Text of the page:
"Paris climate agreement enters into force" - Read More…

"Record heat streak ends but global warming unrelenting"

The 16-month streak of record high average temperatures finally came to an end with September, which was slightly cooler than last year. PIK-scientist Stefan Rahmstorf and other climate experts explain, that global warming, nevertheless, is going on. Source: Vancouver Sun (Canada), 19.10.2016.

"Record heat streak ends but global warming unrelenting" - Read More…

"How will we power the planet in 2050?"

To limit global warming below 2°C, a long-term reduction of greenhouse gas emissions is necessary. PIK-scientist Gunnar Luderer explains, why therefore "the energy mix in 2050 will have to look fundamentally different from the one we have today." Source: CNBC (USA), 10.10.2016.

"How will we power the planet in 2050?" - Read More…

"Climate change is an emergency today"

In this year of unprecedented temperature levels, also other records concerning heatwaves, floodings, wildfires and hurricanes tumble around the world. Alongside other climate experts, PIK-scientist Stefan Rahmstorf comments on these extremes: "I hope people realise that global warming is not something down the road, but it is here now and is affecting us now." Source: The Guardian (UK), 17.06.2016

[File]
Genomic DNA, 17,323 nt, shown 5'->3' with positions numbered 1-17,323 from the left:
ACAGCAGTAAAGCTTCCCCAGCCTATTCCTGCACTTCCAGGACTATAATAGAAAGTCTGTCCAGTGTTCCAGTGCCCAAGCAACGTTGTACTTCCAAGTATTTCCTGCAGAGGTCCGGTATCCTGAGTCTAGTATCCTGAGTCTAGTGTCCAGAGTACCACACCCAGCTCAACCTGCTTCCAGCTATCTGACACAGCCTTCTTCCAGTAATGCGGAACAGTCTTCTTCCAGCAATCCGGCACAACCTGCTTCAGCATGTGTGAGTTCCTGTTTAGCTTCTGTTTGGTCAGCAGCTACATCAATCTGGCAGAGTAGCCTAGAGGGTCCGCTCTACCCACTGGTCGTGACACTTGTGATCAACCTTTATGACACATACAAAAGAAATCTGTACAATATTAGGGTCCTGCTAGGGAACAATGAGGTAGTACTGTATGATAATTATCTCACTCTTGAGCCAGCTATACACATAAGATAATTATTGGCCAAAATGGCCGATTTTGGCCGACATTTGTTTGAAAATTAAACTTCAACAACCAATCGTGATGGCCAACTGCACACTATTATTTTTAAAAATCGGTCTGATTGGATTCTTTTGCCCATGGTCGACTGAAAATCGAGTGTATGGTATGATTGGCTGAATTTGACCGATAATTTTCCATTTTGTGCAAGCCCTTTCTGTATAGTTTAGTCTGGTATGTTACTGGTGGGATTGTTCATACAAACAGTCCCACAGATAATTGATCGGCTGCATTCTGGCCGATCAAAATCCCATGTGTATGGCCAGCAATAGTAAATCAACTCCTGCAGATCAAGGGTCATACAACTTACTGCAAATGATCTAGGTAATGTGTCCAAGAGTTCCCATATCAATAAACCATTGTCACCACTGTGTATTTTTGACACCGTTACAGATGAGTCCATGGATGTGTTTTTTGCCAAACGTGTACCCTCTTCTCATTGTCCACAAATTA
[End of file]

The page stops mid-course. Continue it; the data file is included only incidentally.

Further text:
"Climate change is an emergency today" - Read More…

"Do Sweden and Germany hold the key to unlocking climate action worldwide?"

"The only way of stabilising global warming at well below 2˚C is to urgently decrease global emissions and create a fossil fuel-free world economy no later than 2040-2060", say PIK-director John Schellnhuber and Johan Rockström, director of the Stockholm Resilience Center, in their recent op-ed article. How Germany and Sweden's decision about the Vattenfall Europe browncoal sell-off could influence global climate policies. Source: Huffington Post, 08.06.2016.

"Do Sweden and Germany hold the key to unlocking climate action worldwide?" - Read More…